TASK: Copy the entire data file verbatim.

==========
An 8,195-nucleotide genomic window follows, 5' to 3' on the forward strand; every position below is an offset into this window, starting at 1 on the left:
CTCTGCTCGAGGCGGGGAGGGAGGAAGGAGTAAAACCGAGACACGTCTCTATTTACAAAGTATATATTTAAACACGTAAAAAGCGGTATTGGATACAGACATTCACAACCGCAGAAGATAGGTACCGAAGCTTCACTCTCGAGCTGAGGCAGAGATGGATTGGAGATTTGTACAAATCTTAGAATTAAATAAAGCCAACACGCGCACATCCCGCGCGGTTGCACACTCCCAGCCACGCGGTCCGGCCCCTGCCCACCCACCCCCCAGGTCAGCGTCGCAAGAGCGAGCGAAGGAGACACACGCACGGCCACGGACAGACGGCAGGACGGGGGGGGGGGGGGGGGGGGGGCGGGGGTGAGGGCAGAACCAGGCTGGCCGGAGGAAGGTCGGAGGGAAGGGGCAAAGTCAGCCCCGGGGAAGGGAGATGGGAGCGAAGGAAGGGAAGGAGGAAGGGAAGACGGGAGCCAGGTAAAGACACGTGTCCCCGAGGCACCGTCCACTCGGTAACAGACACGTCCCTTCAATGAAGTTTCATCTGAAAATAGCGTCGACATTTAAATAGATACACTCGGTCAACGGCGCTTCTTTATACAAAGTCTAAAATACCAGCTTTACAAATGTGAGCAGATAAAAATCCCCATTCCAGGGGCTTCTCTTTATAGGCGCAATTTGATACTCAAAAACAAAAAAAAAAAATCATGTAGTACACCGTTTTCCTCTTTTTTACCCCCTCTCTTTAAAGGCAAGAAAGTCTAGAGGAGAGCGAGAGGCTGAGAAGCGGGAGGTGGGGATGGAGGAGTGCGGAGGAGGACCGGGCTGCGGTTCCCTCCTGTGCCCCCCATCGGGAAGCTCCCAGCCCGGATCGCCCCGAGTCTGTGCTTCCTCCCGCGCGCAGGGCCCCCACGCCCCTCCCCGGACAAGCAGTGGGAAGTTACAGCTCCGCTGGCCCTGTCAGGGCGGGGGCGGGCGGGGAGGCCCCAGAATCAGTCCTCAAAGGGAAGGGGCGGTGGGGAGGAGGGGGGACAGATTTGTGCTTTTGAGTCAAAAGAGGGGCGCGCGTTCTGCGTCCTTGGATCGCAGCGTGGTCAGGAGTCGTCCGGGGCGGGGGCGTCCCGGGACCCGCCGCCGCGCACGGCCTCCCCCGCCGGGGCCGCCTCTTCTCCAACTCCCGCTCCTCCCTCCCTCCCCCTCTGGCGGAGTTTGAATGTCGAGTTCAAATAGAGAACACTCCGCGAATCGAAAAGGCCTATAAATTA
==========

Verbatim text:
An 8,195-nucleotide genomic window follows, 5' to 3' on the forward strand; every position below is an offset into this window, starting at 1 on the left:
CTCTGCTCGAGGCGGGGAGGGAGGAAGGAGTAAAACCGAGACACGTCTCTATTTACAAAGTATATATTTAAACACGTAAAAAGCGGTATTGGATACAGACATTCACAACCGCAGAAGATAGGTACCGAAGCTTCACTCTCGAGCTGAGGCAGAGATGGATTGGAGATTTGTACAAATCTTAGAATTAAATAAAGCCAACACGCGCACATCCCGCGCGGTTGCACACTCCCAGCCACGCGGTCCGGCCCCTGCCCACCCACCCCCCAGGTCAGCGTCGCAAGAGCGAGCGAAGGAGACACACGCACGGCCACGGACAGACGGCAGGACGGGGGGGGGGGGGGGGGGGGGGCGGGGGTGAGGGCAGAACCAGGCTGGCCGGAGGAAGGTCGGAGGGAAGGGGCAAAGTCAGCCCCGGGGAAGGGAGATGGGAGCGAAGGAAGGGAAGGAGGAAGGGAAGACGGGAGCCAGGTAAAGACACGTGTCCCCGAGGCACCGTCCACTCGGTAACAGACACGTCCCTTCAATGAAGTTTCATCTGAAAATAGCGTCGACATTTAAATAGATACACTCGGTCAACGGCGCTTCTTTATACAAAGTCTAAAATACCAGCTTTACAAATGTGAGCAGATAAAAATCCCCATTCCAGGGGCTTCTCTTTATAGGCGCAATTTGATACTCAAAAACAAAAAAAAAAAATCATGTAGTACACCGTTTTCCTCTTTTTTACCCCCTCTCTTTAAAGGCAAGAAAGTCTAGAGGAGAGCGAGAGGCTGAGAAGCGGGAGGTGGGGATGGAGGAGTGCGGAGGAGGACCGGGCTGCGGTTCCCTCCTGTGCCCCCCATCGGGAAGCTCCCAGCCCGGATCGCCCCGAGTCTGTGCTTCCTCCCGCGCGCAGGGCCCCCACGCCCCTCCCCGGACAAGCAGTGGGAAGTTACAGCTCCGCTGGCCCTGTCAGGGCGGGGGCGGGCGGGGAGGCCCCAGAATCAGTCCTCAAAGGGAAGGGGCGGTGGGGAGGAGGGGGGACAGATTTGTGCTTTTGAGTCAAAAGAGGGGCGCGCGTTCTGCGTCCTTGGATCGCAGCGTGGTCAGGAGTCGTCCGGGGCGGGGGCGTCCCGGGACCCGCCGCCGCGCACGGCCTCCCCCGCCGGGGCCGCCTCTTCTCCAACTCCCGCTCCTCCCTCCCTCCCCCTCTGGCGGAGTTTGAATGTCGAGTTCAAATAGAGAACACTCCGCGAATCGAAAAGGCCTATAAATTA